From the color and noise of Rome or Paris to rugged and wind-battered Scottish islands, Europe includes the world’s busiest cities and most remote villages. We may think of Italy, France, Spain, and Switzerland as well-known destinations with stunning geography, art, history, and food. But Europe also includes countries like Albania, Andorra, Slovakia, Belarus, Ukraine, and Liechtenstein—maybe not typical tourist hot-spots, but every bit as interesting and beautiful.
Home to 750 million people in 51 countries, Europe is nothing if not diverse. And all of these people need the gospel of Jesus.
How Do You Eat an Elephant?
Europe was once the cradle of the Reformation. Today, it’s an incredibly diverse mix of Catholic and post-Catholic, Protestant and post-Protestant, Orthodox and post-Orthodox, radical and secular Islam, atheism, and strident secularism. Less than two percent of the population are evangelicals in many countries. This equates to one church for every 33,000 people in France—compared to one for every 1,000 people in the US.
Philip Moore, Acts 29 Europe director and vice president for global networks, compares church planting in this vast, complicated place to the daunting old dilemma, “How do you eat an elephant?” Of course, the answer is one bite at a time.
Acts 29 is making a tangible difference in Europe, one church at a time. Philip Moore is particularly excited about the power of cohorts—groups of church planters gathered for fellowship, prayer, and resourcing in gospel labor. Cohorts can encompass large geographic regions or focus on particular areas and aspects of ministry. Acts 29 is making a tangible difference in Europe, one church at a time. Condividi il Tweet
The Spreading Impact of Cohorts
Church-planting cohorts allow church planters the opportunity to fellowship and learn with other gospel ministers. This is a gift, particularly in contexts where planting a church can be especially lonely.
These cohorts of gospel ministers encourage one another to press on in the faith and gospel ministry. They encourage one another through obstacles. They support one another in persecution. They love one another in suffering. And they can spring up in every demographic to benefit any aspect of church planting and ministry. Cohorts can be flexible and adaptable to the needs of gospel-centered church planters, making them a robust tool for church planting all across Europe.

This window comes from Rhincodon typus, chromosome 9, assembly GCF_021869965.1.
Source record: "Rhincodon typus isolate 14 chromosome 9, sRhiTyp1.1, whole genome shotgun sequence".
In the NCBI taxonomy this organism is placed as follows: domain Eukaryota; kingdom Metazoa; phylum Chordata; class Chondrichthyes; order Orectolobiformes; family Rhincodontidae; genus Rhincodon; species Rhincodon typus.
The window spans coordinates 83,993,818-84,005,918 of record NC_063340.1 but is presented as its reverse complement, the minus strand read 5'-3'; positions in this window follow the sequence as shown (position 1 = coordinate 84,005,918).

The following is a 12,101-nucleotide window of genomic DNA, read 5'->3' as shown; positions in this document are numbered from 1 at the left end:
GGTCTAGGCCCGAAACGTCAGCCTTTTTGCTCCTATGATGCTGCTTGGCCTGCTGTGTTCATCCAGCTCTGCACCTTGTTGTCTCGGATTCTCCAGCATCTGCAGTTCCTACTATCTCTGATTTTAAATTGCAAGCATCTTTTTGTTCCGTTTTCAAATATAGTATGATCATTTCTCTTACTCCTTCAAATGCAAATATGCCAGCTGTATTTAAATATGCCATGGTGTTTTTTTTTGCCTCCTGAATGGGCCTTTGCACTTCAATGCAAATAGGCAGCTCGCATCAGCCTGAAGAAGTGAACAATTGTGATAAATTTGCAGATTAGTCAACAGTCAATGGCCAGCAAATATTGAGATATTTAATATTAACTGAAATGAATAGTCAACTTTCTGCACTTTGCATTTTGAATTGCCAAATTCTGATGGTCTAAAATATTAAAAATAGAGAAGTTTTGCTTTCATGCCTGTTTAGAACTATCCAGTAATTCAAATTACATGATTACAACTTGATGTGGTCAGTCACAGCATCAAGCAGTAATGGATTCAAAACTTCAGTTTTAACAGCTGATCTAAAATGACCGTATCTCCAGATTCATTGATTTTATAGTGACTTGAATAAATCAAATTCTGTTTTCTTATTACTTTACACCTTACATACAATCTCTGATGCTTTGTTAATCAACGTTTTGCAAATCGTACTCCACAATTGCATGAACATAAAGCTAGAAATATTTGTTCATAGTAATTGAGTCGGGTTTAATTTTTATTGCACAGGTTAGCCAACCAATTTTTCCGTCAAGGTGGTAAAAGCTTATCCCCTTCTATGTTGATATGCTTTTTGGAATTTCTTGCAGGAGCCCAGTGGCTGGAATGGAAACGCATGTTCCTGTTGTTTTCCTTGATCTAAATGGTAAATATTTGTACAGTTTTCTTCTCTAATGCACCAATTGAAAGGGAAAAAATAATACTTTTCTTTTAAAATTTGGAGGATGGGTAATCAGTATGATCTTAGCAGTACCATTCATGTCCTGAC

Here are just a few examples of cohorts in Europe:
- The Network Leadership Team cohort provides friendship, coaching, and support for the leaders of Acts 29 Europe who oversee eight geographic regions: Great Britain and Ireland, the Iberian Peninsula, Italy and Southern Europe, Francophone Europe, Northwest Europe, Central and Eastern Europe, Russian-speaking Europe, and Turkic countries.
- An Italian cohort is focused on preaching. They know the gospel of Jesus spreads through the proclamation of his Word, and their desire to faithfully shepherd God’s people and extend the gospel in their cities led them to create this cohort where they can grow as preachers. Members gather to practice and spur one another on in clear, biblical exposition. This cohort is now in its second year.
- The European assessment cohort consists of four European, four Irish, and four British church planters. This cohort emphasizes wives’ support starting pre-assessment, leading the way for Acts 29 Europe to build out a robust plan for network-wide wives’ support.
- Five church planters in France are gathering to walk through the Acts 29 competencies as preparation for assessment. A focused weekend in February will allow them to gather in the Paris region for intensive training and time together.
- A rural cohort in the rugged Scottish Highlands is a “deep joy to behold,” says Moore, “not just for the scenery but for the deep brotherhood those guys have together.”
- A Church in Hard Places cohort, led by Ian Williamson in Great Britain and Ireland, includes more than 16 men planting in the most deprived areas of this region. This cohort is now being mirrored in a similar context in the Iberian peninsula.
- Please pray for the network in Turkey. Sometimes all the churches in a region function as a cohort. In Turkey, a new law allows the authorities to expel all non-Turks, impacting the non-Turkish wives and children of two Acts 29 pastors. Of course, the husbands have had to follow their families out of the country. How does Acts 29 look after these scattered church-planting families, now sheltering in Moldova? Their cohort of brothers in ministry leads the way. May the gospel continue to advance throughout Europe, church by church, as cohorts of gospel-centered church planters build one another up for faithful, long-term ministry. Condividi il Tweet
These are just some of the many cohorts strengthening European church planting. Philip Moore sees cohorts as the small steps of gospel advance: “How do you win Europe for Christ? Person by person. How do you organize a church-planting movement in Europe? Cohort by cohort.”
May the gospel continue to advance throughout Europe, church by church, as cohorts of gospel-centered church planters build one another up for faithful, long-term ministry.